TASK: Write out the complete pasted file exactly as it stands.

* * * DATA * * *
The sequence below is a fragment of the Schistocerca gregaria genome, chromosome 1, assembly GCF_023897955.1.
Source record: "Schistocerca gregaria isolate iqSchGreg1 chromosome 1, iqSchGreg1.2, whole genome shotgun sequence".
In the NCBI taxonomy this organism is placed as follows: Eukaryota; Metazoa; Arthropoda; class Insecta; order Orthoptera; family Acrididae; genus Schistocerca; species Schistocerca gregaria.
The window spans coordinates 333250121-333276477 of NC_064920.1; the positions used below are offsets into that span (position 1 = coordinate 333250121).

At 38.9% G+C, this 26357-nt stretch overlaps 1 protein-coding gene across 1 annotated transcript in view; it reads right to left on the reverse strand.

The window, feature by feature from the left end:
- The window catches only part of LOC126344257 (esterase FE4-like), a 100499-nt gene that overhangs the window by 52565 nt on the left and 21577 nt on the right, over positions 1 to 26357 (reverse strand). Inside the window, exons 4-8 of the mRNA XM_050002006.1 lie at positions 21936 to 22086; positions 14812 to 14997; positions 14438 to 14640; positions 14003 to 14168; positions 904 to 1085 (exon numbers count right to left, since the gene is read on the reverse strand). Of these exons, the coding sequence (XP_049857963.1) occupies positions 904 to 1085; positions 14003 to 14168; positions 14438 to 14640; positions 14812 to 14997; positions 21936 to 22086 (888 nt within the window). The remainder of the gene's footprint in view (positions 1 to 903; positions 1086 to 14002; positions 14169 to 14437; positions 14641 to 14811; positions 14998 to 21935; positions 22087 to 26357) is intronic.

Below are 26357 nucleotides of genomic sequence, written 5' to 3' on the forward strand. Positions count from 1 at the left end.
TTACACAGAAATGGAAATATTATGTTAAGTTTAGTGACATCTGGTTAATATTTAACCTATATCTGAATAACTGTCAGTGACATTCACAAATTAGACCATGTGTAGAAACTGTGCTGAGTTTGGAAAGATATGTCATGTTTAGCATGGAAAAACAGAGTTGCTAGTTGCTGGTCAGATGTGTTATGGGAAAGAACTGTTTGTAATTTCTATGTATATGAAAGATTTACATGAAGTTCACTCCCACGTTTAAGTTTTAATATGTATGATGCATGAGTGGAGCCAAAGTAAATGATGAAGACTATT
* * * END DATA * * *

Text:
The sequence below is a fragment of the Schistocerca gregaria genome, chromosome 1, assembly GCF_023897955.1.
Source record: "Schistocerca gregaria isolate iqSchGreg1 chromosome 1, iqSchGreg1.2, whole genome shotgun sequence".
In the NCBI taxonomy this organism is placed as follows: Eukaryota; Metazoa; Arthropoda; class Insecta; order Orthoptera; family Acrididae; genus Schistocerca; species Schistocerca gregaria.
The window spans coordinates 333250121-333276477 of NC_064920.1; the positions used below are offsets into that span (position 1 = coordinate 333250121).

At 38.9% G+C, this 26357-nt stretch overlaps 1 protein-coding gene across 1 annotated transcript in view; it reads right to left on the reverse strand.

The window, feature by feature from the left end:
- The window catches only part of LOC126344257 (esterase FE4-like), a 100499-nt gene that overhangs the window by 52565 nt on the left and 21577 nt on the right, over positions 1 to 26357 (reverse strand). Inside the window, exons 4-8 of the mRNA XM_050002006.1 lie at positions 21936 to 22086; positions 14812 to 14997; positions 14438 to 14640; positions 14003 to 14168; positions 904 to 1085 (exon numbers count right to left, since the gene is read on the reverse strand). Of these exons, the coding sequence (XP_049857963.1) occupies positions 904 to 1085; positions 14003 to 14168; positions 14438 to 14640; positions 14812 to 14997; positions 21936 to 22086 (888 nt within the window). The remainder of the gene's footprint in view (positions 1 to 903; positions 1086 to 14002; positions 14169 to 14437; positions 14641 to 14811; positions 14998 to 21935; positions 22087 to 26357) is intronic.

Below are 26357 nucleotides of genomic sequence, written 5' to 3' on the forward strand. Positions count from 1 at the left end.
TTACACAGAAATGGAAATATTATGTTAAGTTTAGTGACATCTGGTTAATATTTAACCTATATCTGAATAACTGTCAGTGACATTCACAAATTAGACCATGTGTAGAAACTGTGCTGAGTTTGGAAAGATATGTCATGTTTAGCATGGAAAAACAGAGTTGCTAGTTGCTGGTCAGATGTGTTATGGGAAAGAACTGTTTGTAATTTCTATGTATATGAAAGATTTACATGAAGTTCACTCCCACGTTTAAGTTTTAATATGTATGATGCATGAGTGGAGCCAAAGTAAATGATGAAGACTATT